Cabin Quality

If interior quality is the new battleground in the compact car class, the 2012 Civic brings to the fight some fresh new forces and a stable of reliable troops, but also some battle-weary veterans that probably ought to retire.

The cloth seats' contemporary fabric improves on the previous generation's; the optional leather is of high quality, but the bunchy "gathered" look is a polarizing design. Compared with a few competitors, some interior surfaces look rather plain. The Civic continues Honda's approach of combining a variety of textures and styles. In my opinion, they don't always go together well. If nothing else, when there are many different textures and materials, there's a good chance you'll object to at least one of them. My least favorites are the sparkly gray plastic on the dashboard and the aluminum-colored door handles. I also noticed conventional feltlike ceiling fabric, a step backward considering that the earlier generation featured a higher-quality woven headliner, which is becoming more popular across the market.

The highlights include the steering wheel and the colorful displays that subtly change color based on how efficiently you're driving, a feature from the Insight and CR-Z hybrids. If you don't like high-mounted instrument panels, you'll be no happier with this Civic than with the previous generation. It relegates the arguably superfluous tachometer to the conventional position and puts the other stuff high, above the steering wheel. I'm a fan.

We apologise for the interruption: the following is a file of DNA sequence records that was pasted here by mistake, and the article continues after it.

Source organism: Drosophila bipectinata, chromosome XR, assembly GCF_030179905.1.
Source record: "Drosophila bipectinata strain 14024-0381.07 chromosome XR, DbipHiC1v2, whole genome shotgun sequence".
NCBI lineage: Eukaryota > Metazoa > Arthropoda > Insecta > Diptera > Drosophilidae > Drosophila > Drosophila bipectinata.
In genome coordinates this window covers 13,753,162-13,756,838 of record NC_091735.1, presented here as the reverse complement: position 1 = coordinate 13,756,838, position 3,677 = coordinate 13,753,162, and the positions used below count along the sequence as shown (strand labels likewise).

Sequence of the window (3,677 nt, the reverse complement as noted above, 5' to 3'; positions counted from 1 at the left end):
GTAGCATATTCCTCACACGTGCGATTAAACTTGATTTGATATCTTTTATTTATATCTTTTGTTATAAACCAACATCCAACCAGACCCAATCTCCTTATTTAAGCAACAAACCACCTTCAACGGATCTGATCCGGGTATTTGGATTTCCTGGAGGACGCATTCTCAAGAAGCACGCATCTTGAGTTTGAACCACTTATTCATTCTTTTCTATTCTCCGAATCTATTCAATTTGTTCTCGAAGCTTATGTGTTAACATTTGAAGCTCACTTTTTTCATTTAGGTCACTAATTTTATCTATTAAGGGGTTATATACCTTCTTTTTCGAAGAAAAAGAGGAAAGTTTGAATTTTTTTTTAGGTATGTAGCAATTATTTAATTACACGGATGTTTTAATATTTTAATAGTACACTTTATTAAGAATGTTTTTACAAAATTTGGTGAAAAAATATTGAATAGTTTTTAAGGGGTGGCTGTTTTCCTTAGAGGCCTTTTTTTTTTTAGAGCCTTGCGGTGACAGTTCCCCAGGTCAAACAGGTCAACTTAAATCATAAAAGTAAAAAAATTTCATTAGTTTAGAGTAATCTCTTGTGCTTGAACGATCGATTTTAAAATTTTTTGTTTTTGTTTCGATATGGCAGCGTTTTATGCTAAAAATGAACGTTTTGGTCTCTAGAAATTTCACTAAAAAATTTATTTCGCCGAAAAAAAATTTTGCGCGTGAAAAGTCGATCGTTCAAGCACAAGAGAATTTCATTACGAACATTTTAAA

All trim levels except the DX introduce Honda's entry to the multifunction controller phenomenon with a feature called i-MID: intelligent Multi Information Display. I like some aspects of this approach, not the least of which is it doesn't have the words "touch," "you" or "my" in the name. It comprises a 5-inch color LCD screen next to the speedometer and a few buttons on the steering wheel's left spoke that let you select from menus, etc.

It's not the most versatile of controllers, but at first blush it appears that it needn't be. The menus and functions are relatively simple. The screen displays album art from an attached iPod, a relatively recent enhancement in onboard electronics. The upper display duplicates navigation prompts, but the option relies mainly on a trusty touch-screen, within easy reach on the center of the dashboard. I'll take this division of duties over any multifunction controller on the market. The nav relies on FM-frequency traffic information, which requires no subscription.

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